Consider who your mentors have been; write an ode or elegy to them and their commitment, energy, enthusiasm, and other characteristics. Or, to whom have you been a mentor? Who needsmentoring, and how, and why? See if you can write your poem embracing some of these elements.
Prompt #7: Write a poem in response to this idea: Notre Dame. This is a prompt from the contest portion of our MoSt 8thAnnual Poetry Festival, which will be held on Saturday, February 1st, 2020. The deadline for submissions is Saturday, January 11th, 2020. For more information, go to our website:

Prompt #8 (for December 22nd): Happy Winter Solstice! I guess you could call today’s prompt The Long and the Short of It, or Slow and Steady…
Write about a time when you had to do something slower than you’re used to because something “modern and efficient” broke down. OR write about doing something “the old-fashioned way” because you enjoy it. OR write about doing something carefully and meticulously because something important is at stake. OR combine all three elements…
For an example, read this poem by Maine poet Judy Punturo:

Cutting the Grass With Scissors

You do it
when there seems to be no other way,
when things have gone too far;

when the lawn mower balks
and even the weed whacker shies.
It’s slow, yes,

but surprisingly effective,
Grasp a handful, pull aside,
and shear, down near the roots,

and then you hold a sheaf like wheat
to harvest in a pile, or lay
like cushioned carpet on the path.

Sometimes spit bugs,
shaken from their frothy homes,
rest on your hand,

and then crawl on,
while copper beetles
scuttle for shade.

I like the intimacy
With a patch of ground,
The closeness and drawing in,

the sibilance,
the swish the grass makes
with the scissored snap of stems,

the way time changes,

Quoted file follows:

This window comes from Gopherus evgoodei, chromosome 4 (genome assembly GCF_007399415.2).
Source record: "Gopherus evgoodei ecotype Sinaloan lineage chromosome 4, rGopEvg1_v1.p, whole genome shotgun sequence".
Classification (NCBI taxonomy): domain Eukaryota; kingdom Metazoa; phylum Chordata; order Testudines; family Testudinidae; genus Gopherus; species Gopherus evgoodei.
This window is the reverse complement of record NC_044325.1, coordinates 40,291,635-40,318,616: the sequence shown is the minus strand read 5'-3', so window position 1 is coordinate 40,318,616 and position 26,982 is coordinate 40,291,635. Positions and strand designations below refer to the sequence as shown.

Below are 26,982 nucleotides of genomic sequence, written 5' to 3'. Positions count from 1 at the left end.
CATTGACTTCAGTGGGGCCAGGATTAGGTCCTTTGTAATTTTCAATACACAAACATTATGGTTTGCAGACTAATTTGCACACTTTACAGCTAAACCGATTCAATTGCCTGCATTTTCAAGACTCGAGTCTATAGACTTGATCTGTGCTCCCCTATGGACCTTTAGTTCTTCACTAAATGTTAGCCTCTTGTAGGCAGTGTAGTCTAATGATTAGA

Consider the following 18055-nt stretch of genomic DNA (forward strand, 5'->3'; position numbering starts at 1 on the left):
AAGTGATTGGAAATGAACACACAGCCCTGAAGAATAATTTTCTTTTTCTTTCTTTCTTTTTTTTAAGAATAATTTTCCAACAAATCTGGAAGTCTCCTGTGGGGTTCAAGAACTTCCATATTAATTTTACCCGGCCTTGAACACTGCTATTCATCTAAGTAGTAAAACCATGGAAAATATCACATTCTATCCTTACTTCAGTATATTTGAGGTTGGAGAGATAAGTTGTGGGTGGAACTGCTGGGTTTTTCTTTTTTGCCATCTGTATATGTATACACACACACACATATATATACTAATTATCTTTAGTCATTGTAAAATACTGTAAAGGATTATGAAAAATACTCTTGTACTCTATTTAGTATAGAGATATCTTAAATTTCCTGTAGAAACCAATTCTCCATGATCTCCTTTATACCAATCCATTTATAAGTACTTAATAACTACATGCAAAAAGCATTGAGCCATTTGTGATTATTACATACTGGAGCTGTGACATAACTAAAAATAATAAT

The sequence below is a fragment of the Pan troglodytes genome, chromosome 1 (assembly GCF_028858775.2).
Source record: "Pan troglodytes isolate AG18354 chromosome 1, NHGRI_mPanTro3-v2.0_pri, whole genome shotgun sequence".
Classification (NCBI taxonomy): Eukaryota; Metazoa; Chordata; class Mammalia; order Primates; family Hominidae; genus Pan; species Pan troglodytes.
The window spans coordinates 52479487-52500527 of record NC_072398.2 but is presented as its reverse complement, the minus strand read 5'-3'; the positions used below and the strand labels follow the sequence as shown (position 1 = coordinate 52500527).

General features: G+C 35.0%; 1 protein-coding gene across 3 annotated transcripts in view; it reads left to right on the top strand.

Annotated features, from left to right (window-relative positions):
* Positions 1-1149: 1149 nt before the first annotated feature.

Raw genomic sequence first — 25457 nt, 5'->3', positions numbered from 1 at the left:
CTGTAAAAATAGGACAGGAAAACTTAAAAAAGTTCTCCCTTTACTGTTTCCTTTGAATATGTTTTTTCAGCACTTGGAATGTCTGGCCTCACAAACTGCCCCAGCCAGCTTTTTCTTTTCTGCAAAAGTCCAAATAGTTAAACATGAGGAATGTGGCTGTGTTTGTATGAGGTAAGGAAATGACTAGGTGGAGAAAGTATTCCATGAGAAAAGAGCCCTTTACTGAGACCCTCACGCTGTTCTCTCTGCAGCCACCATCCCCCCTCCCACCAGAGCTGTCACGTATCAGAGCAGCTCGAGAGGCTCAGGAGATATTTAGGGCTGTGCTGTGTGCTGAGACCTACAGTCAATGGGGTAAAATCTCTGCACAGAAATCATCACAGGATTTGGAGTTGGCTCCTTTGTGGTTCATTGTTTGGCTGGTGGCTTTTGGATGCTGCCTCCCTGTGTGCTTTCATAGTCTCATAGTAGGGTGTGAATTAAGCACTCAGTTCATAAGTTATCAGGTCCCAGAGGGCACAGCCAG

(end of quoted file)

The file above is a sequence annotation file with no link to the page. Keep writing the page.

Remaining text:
stalls and disappears
with each slow slice.

Judy Punturo
Cutting the Grass with Scissors: Monhegan Poems

Prompt #9 (for December 23rd): Write a poem in response to this idea: Following a Thread. This is a prompt from the contest portion of our MoSt 8th Annual Poetry Festival, which will be held on Saturday, February 1st, 2020. The deadline for submissions is Saturday, January 11th, 2020. If you’ve not yet registered for the Festival, please check out the information on our website:
This will be a wonderful day of poetry!

Prompt #10 (for December 24th): Write a poem about the photograph below—which I snagged from some random Facebook post a year or so ago and don’t know how to give credit. Since this is a pretty famous Eve, try incorporating some of what you see into a “Just before this…”/”Right now…”/”And then…” narrative. Consider having your title serve as your first or last line—or merely number it as if this poem were one in a series. Ready? Steady… Go~~~

Prompt #11 (for December 25th): There are a lot of holidays to celebrate in December! According to, there are several designated holidays between the 21st(Winter Solstice) and the 27th (National Fruitcake Day), including Chanukah, National Cookie Exchange Day, National Short Person Day, Festivus (!), Christmas, Boxing Day, Kwanzaa, National Candy Cane Day, and National Thank You Note Day. Whether you celebrate one, some, or all of these days, or have a favorite day of your own set aside for celebration or commemoration, how do you choose to acknowledge it? What sensations (sights, sounds, smells, etc.), objects, traditions, memories, and people come to mind? Write a poem no longer than 25 lines that explores these possibilities. For an extra challenge, write a poem about a holiday that doesn’t yet exist, but should. Ready…Steady…Go~~~